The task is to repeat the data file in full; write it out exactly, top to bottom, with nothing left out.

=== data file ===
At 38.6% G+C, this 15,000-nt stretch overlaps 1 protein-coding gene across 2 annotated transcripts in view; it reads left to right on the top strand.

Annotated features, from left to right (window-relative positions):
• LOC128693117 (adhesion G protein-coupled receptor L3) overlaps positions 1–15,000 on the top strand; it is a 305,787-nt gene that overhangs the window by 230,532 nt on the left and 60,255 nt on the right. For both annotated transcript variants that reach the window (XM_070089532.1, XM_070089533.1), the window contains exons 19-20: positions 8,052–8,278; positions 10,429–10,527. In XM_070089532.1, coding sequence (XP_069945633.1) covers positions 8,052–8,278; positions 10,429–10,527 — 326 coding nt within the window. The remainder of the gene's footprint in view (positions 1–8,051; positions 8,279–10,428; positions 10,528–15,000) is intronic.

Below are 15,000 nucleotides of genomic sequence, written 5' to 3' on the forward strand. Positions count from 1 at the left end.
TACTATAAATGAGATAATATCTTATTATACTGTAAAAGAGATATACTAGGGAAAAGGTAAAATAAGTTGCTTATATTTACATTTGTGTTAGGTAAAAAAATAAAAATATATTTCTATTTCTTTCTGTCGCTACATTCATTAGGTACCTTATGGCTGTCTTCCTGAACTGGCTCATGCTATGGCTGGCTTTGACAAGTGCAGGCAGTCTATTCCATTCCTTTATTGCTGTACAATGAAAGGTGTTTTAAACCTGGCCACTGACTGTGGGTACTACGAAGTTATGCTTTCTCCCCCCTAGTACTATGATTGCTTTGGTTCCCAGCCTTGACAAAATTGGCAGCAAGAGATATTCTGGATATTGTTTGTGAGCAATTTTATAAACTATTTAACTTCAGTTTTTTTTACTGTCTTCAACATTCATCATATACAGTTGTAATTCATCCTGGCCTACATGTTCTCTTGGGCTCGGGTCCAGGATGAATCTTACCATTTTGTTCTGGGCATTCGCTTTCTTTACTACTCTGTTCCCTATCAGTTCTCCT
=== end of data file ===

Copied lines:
At 38.6% G+C, this 15,000-nt stretch overlaps 1 protein-coding gene across 2 annotated transcripts in view; it reads left to right on the top strand.

Annotated features, from left to right (window-relative positions):
• LOC128693117 (adhesion G protein-coupled receptor L3) overlaps positions 1–15,000 on the top strand; it is a 305,787-nt gene that overhangs the window by 230,532 nt on the left and 60,255 nt on the right. For both annotated transcript variants that reach the window (XM_070089532.1, XM_070089533.1), the window contains exons 19-20: positions 8,052–8,278; positions 10,429–10,527. In XM_070089532.1, coding sequence (XP_069945633.1) covers positions 8,052–8,278; positions 10,429–10,527 — 326 coding nt within the window. The remainder of the gene's footprint in view (positions 1–8,051; positions 8,279–10,428; positions 10,528–15,000) is intronic.

Below are 15,000 nucleotides of genomic sequence, written 5' to 3' on the forward strand. Positions count from 1 at the left end.
TACTATAAATGAGATAATATCTTATTATACTGTAAAAGAGATATACTAGGGAAAAGGTAAAATAAGTTGCTTATATTTACATTTGTGTTAGGTAAAAAAATAAAAATATATTTCTATTTCTTTCTGTCGCTACATTCATTAGGTACCTTATGGCTGTCTTCCTGAACTGGCTCATGCTATGGCTGGCTTTGACAAGTGCAGGCAGTCTATTCCATTCCTTTATTGCTGTACAATGAAAGGTGTTTTAAACCTGGCCACTGACTGTGGGTACTACGAAGTTATGCTTTCTCCCCCCTAGTACTATGATTGCTTTGGTTCCCAGCCTTGACAAAATTGGCAGCAAGAGATATTCTGGATATTGTTTGTGAGCAATTTTATAAACTATTTAACTTCAGTTTTTTTTACTGTCTTCAACATTCATCATATACAGTTGTAATTCATCCTGGCCTACATGTTCTCTTGGGCTCGGGTCCAGGATGAATCTTACCATTTTGTTCTGGGCATTCGCTTTCTTTACTACTCTGTTCCCTATCAGTTCTCCT